The Early American Press, 1690-1783

By William David Sloan; Julie Hedgepeth Williams | Go to book overview

4
The Expansion of the Colonial Press, 1735-1765

The new year of 1741 was just a week old, but already it had brought nothing but distress to newspaper publisher Elizabeth Timothy of Charleston, South Carolina. 1 Her son Peter was only a teenager, but at that moment he had just been hauled into court with the world's most famous evangelist. 2

The trouble had begun when the Reverend George Whitefield arrived in Charleston and got mixed up with Hugh Bryan, a starry-eyed convert to Whitefield's evangelical brand of Christianity. 3 Peter had been arrested after his mother's newspaper, the South-Carolina Gazette, had printed a letter by Bryan that libeled the clergy. At least, South Carolina Chief Justice Benjamin Whitaker deemed it libelous. He also considered it to be "false, malicious, scandalous, and infamous" as well as in contempt of the king. The article said of the clergy that "they themselves break [their] Canons every Day. . . . Oh Shame! Shame! Is this to imitate their Master, who went about doing Good?" 4

As the supposed publisher of the Gazette, fifteen-year-old Peter had been arrested along with Bryan and Whitefield, who had corrected the letter before it was published. 5 Peter Timothy was innocent in the whole matter, and it was his mother's fault that he had been arrested at all. Elizabeth Timothy herself was the real publisher of the Gazette, having taken over two years earlier upon her husband Lewis's death. She had printed the offending article. She used Peter's name as publisher, it was true, but that was just to live up to a legal agreement between Peter's father and the Gazette's co-owner, Benjamin Franklin. According to the contract with Franklin, Lewis was to start the paper and leave it to Peter for a career. 6 So now Peter was supposedly the publisher of the paper, when really he was still just a boy. With six children younger than Peter to care for, the baby just now two years old, 7 Elizabeth nearly had her hands too full to worry about George Whitefield and the chief justice as well as Peter and the Gazette. Fortunately Peter and his fellow prisoners made bail. 8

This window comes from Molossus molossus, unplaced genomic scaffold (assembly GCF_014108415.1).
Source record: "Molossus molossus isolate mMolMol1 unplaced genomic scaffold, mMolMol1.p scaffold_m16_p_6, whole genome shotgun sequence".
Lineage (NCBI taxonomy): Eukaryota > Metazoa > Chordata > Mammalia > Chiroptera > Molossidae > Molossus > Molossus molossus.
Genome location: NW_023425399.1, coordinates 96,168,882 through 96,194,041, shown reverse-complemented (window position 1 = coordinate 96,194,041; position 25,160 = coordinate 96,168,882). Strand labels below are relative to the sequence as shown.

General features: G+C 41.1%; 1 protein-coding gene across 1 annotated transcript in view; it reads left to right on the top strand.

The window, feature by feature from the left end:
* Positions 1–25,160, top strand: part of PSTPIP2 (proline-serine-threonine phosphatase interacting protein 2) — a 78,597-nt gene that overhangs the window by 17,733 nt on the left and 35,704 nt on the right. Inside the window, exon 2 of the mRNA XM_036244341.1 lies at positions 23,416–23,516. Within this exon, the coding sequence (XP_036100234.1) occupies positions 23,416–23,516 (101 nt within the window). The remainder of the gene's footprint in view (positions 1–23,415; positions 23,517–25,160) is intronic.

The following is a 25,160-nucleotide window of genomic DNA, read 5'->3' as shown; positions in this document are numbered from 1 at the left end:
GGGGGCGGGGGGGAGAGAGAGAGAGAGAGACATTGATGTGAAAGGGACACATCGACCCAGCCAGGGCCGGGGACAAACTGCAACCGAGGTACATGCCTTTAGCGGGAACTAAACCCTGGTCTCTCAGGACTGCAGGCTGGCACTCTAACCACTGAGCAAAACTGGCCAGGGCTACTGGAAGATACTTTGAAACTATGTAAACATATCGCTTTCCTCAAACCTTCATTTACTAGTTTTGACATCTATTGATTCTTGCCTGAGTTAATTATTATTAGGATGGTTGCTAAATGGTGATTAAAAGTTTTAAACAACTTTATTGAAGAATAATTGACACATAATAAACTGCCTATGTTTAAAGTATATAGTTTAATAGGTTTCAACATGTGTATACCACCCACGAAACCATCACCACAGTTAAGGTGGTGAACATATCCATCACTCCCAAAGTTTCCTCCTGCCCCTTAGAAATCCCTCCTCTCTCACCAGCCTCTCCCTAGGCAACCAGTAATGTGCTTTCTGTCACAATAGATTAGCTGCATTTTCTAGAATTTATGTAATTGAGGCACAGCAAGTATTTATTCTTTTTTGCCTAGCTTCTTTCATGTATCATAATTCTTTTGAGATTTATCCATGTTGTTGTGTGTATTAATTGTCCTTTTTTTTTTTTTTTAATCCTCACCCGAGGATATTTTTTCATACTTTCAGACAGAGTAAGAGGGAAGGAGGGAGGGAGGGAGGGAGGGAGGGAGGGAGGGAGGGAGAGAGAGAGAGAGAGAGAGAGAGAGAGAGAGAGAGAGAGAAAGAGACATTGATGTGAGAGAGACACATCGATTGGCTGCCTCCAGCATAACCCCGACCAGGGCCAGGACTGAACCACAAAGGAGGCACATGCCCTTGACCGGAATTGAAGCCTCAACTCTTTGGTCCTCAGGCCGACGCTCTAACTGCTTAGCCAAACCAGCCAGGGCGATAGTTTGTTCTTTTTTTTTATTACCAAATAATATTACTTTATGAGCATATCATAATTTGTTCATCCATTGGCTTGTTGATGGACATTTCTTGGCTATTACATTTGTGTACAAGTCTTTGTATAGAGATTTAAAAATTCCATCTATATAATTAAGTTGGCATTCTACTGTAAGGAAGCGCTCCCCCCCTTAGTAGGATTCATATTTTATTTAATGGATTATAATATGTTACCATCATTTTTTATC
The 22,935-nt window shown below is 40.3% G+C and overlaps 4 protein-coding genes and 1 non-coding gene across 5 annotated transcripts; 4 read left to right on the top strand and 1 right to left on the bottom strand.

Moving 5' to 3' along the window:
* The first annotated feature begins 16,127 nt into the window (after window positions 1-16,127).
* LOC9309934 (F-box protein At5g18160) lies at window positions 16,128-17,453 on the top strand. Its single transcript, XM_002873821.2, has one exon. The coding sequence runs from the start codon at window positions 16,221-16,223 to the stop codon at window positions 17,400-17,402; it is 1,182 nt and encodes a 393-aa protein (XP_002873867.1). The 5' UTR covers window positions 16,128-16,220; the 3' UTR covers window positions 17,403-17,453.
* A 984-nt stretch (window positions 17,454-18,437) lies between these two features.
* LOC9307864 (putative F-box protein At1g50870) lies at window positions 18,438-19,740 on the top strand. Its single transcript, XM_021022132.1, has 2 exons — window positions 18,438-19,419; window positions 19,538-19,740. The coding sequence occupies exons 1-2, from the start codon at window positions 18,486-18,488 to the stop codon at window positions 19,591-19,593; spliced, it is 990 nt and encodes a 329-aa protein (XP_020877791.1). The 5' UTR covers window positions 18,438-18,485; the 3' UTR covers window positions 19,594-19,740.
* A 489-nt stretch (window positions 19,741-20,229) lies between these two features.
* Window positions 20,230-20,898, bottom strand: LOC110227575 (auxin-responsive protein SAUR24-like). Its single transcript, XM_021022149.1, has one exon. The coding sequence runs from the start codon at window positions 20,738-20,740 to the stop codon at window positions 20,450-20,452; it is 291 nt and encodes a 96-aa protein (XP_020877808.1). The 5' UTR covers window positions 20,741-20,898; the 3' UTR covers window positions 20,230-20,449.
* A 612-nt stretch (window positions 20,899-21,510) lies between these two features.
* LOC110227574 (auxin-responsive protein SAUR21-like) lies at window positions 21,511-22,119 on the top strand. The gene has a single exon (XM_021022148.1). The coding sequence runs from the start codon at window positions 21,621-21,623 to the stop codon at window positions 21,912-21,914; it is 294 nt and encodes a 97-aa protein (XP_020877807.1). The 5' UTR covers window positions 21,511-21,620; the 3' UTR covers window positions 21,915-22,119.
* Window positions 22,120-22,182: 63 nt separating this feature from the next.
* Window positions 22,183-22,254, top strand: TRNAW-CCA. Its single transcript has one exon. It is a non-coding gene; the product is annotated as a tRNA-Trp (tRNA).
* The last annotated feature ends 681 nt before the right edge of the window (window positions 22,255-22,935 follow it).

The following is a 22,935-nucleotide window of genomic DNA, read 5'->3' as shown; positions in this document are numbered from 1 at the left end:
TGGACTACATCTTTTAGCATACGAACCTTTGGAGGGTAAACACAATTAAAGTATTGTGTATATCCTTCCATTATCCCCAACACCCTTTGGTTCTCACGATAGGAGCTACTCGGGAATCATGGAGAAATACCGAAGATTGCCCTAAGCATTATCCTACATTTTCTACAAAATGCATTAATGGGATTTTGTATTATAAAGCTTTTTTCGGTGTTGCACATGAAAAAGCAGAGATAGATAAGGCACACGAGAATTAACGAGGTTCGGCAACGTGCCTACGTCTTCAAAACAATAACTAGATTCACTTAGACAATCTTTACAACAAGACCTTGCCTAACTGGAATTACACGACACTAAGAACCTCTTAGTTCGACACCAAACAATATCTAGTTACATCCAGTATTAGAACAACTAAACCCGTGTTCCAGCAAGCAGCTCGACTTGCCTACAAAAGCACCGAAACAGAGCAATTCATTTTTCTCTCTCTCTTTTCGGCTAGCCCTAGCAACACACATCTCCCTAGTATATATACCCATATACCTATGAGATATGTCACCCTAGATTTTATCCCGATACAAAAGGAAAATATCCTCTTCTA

-97-

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The Early American Press, 1690-1783
Table of contents

Table of contents

  • Title Page iii
  • Contents v
  • Series Foreword vii
  • Preface ix
  • 1 - The Boston Press, 1690-1735 1
  • 2 - The Philadelphia Press, 1719-1735 51
  • Notes 68
  • 3 - Freedom of the Press, 1638-1735 73
  • Notes 91
  • 4 - The Expansion of the Colonial Press, 1735-1765 97
  • Notes 118
  • 5 - The Stamp Act Crisis, 1765-1766 123
  • Notes 142
  • 6 - The Uneasy Years, 1766-1775 147
  • Notes 165
  • 7 - The Revolutionary Press, 1775-1783 171
  • Notes 192
  • 8 - Reflections on the Early American Press 199
  • Notes 209
  • Bibliographical Essay 211
  • Notes 217
  • Sources 219
  • Index 229
  • About the Authors 235
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